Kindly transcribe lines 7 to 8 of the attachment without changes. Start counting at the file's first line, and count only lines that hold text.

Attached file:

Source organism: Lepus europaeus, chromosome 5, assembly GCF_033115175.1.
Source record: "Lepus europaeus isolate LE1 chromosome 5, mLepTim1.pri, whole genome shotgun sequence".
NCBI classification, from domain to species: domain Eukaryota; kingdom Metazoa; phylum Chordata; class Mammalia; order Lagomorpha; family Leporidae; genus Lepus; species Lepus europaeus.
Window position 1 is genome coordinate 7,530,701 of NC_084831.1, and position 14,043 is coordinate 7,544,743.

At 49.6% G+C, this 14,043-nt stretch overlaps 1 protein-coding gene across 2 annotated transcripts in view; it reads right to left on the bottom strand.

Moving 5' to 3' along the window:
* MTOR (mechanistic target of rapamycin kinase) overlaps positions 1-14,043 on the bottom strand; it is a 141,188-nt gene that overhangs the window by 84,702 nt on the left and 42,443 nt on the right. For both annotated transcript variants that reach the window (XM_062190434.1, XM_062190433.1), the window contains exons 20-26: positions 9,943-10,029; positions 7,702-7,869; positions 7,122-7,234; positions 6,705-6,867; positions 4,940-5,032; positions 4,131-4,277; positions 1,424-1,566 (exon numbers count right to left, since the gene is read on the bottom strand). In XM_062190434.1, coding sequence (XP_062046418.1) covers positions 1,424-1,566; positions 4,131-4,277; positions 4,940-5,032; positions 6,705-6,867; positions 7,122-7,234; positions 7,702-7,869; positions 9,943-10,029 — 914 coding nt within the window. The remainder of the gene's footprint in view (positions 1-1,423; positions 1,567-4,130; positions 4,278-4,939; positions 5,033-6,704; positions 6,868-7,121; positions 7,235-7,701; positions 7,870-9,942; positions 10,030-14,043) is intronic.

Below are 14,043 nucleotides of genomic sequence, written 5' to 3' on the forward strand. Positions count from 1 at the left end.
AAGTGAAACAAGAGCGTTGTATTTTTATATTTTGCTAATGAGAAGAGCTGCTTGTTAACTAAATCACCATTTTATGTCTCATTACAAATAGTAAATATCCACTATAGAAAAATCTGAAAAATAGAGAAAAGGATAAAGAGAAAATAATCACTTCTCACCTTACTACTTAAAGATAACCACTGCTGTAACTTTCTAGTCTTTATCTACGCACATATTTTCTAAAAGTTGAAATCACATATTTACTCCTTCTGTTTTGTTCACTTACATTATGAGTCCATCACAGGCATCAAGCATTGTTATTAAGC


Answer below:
* MTOR (mechanistic target of rapamycin kinase) overlaps positions 1-14,043 on the bottom strand; it is a 141,188-nt gene that overhangs the window by 84,702 nt on the left and 42,443 nt on the right. For both annotated transcript variants that reach the window (XM_062190434.1, XM_062190433.1), the window contains exons 20-26: positions 9,943-10,029; positions 7,702-7,869; positions 7,122-7,234; positions 6,705-6,867; positions 4,940-5,032; positions 4,131-4,277; positions 1,424-1,566 (exon numbers count right to left, since the gene is read on the bottom strand). In XM_062190434.1, coding sequence (XP_062046418.1) covers positions 1,424-1,566; positions 4,131-4,277; positions 4,940-5,032; positions 6,705-6,867; positions 7,122-7,234; positions 7,702-7,869; positions 9,943-10,029 — 914 coding nt within the window. The remainder of the gene's footprint in view (positions 1-1,423; positions 1,567-4,130; positions 4,278-4,939; positions 5,033-6,704; positions 6,868-7,121; positions 7,235-7,701; positions 7,870-9,942; positions 10,030-14,043) is intronic.

Below are 14,043 nucleotides of genomic sequence, written 5' to 3' on the forward strand. Positions count from 1 at the left end.